Author Topic: CF Pers and national political involvement  (Read 10078 times)

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Offline career_radio-checker

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CF Pers and national political involvement
« on: November 28, 2005, 19:25:01 »
I have a question. Would there be a conflict of interest if I volunteered at my MPs election campaign / Ottawa office?
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Offline xFusilier

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Re: CF Pers and national political involvement
« Reply #1 on: November 28, 2005, 19:29:39 »
I don't know if there would be a conflict of interest per se, but there is a general idea that serving members of the military, much like public servants, should not engage in party politics.  I believe this stems from the idea that they are servants of the crown and the crown must remain removed from the vulgarity of partisanship. 

Offline ambex

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Re: CF Pers and national political involvement
« Reply #2 on: November 28, 2005, 19:33:29 »
Iam no expert but I dont think there would be a problem with you helping out, maybee if you were running in the election itself there would be a problem.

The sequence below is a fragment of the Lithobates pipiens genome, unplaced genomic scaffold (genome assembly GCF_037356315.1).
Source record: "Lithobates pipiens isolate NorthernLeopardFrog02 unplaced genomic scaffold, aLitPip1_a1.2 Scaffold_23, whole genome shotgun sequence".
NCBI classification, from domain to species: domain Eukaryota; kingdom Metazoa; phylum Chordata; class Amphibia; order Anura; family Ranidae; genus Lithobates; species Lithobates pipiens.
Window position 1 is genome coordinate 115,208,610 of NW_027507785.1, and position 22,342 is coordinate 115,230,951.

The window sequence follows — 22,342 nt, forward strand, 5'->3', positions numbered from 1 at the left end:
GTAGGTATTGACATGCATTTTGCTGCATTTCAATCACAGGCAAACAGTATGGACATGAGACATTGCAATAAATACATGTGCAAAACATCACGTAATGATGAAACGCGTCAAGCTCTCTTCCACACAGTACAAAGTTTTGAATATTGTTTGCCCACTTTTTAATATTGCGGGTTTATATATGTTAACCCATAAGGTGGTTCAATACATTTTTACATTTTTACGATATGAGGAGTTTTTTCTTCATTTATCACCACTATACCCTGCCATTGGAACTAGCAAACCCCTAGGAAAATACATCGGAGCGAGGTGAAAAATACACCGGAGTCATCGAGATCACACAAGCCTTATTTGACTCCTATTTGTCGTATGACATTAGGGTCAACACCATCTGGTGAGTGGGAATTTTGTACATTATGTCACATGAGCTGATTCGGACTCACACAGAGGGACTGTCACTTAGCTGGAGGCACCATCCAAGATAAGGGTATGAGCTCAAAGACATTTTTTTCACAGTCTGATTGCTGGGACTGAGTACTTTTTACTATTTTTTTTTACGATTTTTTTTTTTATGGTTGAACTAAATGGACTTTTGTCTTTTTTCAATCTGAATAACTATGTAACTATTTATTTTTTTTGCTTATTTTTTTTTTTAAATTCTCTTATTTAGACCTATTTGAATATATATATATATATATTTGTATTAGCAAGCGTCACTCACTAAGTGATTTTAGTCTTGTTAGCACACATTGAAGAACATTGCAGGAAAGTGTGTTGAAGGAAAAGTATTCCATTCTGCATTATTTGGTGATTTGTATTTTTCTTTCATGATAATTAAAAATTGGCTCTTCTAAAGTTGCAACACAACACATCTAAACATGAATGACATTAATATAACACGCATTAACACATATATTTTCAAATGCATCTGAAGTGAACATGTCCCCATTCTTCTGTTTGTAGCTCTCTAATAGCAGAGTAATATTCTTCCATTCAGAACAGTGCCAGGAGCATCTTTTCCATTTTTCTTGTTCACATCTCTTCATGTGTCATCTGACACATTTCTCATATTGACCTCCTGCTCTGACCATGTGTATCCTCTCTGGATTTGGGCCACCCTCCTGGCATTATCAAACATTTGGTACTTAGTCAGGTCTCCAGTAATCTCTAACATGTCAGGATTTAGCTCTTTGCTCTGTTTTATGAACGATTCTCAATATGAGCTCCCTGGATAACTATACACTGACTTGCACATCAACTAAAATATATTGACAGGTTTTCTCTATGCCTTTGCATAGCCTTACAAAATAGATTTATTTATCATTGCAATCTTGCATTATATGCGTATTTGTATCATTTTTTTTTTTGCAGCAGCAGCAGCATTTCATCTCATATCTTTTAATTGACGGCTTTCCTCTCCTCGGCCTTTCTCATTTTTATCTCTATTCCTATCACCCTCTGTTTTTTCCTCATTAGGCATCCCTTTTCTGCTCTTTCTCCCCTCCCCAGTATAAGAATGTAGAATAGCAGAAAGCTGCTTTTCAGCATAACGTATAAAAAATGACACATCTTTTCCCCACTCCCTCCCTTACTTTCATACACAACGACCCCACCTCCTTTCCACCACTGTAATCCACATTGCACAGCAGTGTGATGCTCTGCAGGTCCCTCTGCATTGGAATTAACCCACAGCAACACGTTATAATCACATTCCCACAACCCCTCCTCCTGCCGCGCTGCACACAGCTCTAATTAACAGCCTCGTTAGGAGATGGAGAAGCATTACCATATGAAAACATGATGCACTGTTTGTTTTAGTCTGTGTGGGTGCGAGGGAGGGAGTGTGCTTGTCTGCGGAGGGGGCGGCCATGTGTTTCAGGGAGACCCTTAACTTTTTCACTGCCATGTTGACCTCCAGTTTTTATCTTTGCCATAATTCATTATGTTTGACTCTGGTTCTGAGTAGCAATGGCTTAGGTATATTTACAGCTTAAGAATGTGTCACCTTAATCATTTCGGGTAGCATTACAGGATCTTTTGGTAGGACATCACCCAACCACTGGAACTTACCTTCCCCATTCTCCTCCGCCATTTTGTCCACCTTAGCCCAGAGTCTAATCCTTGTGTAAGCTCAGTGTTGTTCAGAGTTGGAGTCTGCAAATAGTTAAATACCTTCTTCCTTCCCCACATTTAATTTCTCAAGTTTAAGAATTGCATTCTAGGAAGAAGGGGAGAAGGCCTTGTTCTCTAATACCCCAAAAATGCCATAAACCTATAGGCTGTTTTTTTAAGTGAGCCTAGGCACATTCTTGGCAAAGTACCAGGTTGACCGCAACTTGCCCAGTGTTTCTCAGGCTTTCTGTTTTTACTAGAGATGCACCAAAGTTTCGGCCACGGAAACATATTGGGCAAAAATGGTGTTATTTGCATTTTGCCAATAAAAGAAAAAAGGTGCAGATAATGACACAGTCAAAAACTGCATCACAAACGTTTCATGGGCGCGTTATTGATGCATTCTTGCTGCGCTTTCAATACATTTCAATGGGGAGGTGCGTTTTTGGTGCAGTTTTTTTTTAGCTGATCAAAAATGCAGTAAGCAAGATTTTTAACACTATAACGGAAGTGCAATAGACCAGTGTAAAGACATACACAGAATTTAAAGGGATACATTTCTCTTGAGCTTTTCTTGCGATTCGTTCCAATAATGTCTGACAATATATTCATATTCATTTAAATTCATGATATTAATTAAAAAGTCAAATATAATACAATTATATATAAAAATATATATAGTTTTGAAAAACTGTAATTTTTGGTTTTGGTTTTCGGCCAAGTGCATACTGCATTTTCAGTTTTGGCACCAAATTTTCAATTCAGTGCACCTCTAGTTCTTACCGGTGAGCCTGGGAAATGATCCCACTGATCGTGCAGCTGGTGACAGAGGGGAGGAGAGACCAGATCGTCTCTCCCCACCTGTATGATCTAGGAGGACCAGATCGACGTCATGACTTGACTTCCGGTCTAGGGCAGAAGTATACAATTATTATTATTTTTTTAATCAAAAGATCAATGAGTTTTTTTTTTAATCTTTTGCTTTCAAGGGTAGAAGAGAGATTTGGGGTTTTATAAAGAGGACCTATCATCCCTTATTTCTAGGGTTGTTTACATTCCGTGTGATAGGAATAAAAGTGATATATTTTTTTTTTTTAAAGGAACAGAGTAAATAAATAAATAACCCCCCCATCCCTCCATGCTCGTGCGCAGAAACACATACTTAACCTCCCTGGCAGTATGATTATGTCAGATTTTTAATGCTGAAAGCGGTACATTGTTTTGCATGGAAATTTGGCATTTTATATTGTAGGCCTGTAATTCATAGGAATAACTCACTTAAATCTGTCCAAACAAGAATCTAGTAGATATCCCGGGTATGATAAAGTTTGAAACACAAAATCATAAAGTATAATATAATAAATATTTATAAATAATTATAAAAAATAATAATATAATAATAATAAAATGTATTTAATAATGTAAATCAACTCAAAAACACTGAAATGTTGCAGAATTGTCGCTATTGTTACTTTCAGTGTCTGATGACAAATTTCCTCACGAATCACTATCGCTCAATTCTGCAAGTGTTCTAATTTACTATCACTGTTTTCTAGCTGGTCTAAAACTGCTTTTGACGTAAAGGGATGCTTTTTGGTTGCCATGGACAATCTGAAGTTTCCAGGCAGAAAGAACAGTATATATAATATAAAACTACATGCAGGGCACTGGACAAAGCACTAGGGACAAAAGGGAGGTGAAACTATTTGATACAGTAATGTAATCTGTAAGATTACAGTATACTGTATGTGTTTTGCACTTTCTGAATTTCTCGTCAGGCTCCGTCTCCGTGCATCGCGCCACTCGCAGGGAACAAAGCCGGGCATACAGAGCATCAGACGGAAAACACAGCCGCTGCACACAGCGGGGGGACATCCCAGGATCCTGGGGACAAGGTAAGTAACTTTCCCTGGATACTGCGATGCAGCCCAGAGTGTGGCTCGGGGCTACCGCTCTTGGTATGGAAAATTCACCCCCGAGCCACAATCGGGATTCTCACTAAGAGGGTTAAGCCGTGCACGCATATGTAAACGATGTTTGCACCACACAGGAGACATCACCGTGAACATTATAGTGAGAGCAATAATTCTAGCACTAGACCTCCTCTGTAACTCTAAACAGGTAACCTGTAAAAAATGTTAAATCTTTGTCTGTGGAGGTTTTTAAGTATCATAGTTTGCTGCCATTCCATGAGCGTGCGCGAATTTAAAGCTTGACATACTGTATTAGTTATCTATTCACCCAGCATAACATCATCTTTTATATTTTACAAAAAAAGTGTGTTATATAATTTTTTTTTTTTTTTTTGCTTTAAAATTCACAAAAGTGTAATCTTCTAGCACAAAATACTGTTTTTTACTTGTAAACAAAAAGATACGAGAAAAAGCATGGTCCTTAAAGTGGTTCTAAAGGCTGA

Just watched the government "fall" on cpac.
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Offline aspiring officer

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Re: CF Pers and national political involvement
« Reply #3 on: November 28, 2005, 19:36:08 »
I think I remember something about members are not to be members of any Political party as must show that we are obedient of the party in power no matter our politics. I'm not sure if volunteering would count as that though.

From seeing the Sympatico MSN news section, the election will be expected on 23 Jan in the new year.

Offline Britney Spears

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Re: CF Pers and national political involvement
« Reply #4 on: November 28, 2005, 19:41:42 »
I haven't looked at the pam for this, but I don't see any problem with you being involved in the election proccess, as long as you don't represent your opinions as being the official opinion of your unit or the CF; i.e. don't go about doing it in uniform or some such.

Oohh, If I get to vote, it will be my very first election as a new(ish)Canadian citizen!  :D  But who should I vote for? I am really a little lost on this, as I don't know much about Canadian Politics or the histories of the parties...  ???
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Offline Goober

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Re: CF Pers and national political involvement
« Reply #5 on: November 28, 2005, 20:08:59 »
I'm sure you can volunteer for Elections Canada, or even get paid to work there. They run the elections, and they are not party biased.

Offline career_radio-checker

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Re: CF Pers and national political involvement
« Reply #6 on: November 28, 2005, 21:49:19 »